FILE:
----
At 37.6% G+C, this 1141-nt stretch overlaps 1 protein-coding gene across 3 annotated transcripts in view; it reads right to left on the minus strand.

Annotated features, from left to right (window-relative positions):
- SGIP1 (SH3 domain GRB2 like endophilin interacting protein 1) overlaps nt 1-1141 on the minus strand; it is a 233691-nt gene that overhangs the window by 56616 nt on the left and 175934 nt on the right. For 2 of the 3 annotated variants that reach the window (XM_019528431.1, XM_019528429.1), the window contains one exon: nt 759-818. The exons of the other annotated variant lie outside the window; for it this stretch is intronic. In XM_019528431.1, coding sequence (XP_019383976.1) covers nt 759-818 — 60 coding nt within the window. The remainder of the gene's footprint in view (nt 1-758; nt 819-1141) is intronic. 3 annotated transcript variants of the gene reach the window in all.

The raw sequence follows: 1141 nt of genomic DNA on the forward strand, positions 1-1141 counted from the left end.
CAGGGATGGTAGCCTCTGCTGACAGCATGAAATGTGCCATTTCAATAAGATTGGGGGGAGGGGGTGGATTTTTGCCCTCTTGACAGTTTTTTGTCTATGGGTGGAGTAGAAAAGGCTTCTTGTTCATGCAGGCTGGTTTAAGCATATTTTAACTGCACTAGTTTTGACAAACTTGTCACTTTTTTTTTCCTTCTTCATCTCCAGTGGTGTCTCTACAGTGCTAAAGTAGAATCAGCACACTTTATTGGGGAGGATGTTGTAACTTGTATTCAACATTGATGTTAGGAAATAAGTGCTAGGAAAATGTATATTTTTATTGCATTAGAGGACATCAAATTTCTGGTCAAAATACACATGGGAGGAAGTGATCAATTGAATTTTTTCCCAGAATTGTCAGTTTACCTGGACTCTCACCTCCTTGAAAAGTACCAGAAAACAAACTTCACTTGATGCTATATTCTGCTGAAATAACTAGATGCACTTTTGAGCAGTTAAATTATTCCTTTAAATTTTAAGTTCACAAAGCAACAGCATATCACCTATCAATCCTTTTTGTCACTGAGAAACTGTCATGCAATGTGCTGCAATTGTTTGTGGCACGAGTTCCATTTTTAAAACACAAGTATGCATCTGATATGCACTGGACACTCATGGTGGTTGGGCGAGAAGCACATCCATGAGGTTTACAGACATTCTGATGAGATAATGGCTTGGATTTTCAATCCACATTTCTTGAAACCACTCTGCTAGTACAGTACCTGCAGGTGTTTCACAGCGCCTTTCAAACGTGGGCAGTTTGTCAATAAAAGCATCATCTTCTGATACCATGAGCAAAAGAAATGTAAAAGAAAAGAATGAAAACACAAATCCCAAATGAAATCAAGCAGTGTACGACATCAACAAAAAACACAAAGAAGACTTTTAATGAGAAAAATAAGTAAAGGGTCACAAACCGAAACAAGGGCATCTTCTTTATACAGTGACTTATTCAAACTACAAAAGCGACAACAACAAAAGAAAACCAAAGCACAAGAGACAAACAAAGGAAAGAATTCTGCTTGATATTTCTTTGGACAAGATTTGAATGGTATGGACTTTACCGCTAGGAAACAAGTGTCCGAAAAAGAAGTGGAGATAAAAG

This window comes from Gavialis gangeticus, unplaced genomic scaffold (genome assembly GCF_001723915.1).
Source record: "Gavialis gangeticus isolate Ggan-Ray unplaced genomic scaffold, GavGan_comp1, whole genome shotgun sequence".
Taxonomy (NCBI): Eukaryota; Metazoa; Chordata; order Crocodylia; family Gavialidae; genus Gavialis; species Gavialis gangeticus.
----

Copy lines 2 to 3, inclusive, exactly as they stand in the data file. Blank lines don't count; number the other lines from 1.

Annotated features, from left to right (window-relative positions):
- SGIP1 (SH3 domain GRB2 like endophilin interacting protein 1) overlaps nt 1-1141 on the minus strand; it is a 233691-nt gene that overhangs the window by 56616 nt on the left and 175934 nt on the right. For 2 of the 3 annotated variants that reach the window (XM_019528431.1, XM_019528429.1), the window contains one exon: nt 759-818. The exons of the other annotated variant lie outside the window; for it this stretch is intronic. In XM_019528431.1, coding sequence (XP_019383976.1) covers nt 759-818 — 60 coding nt within the window. The remainder of the gene's footprint in view (nt 1-758; nt 819-1141) is intronic. 3 annotated transcript variants of the gene reach the window in all.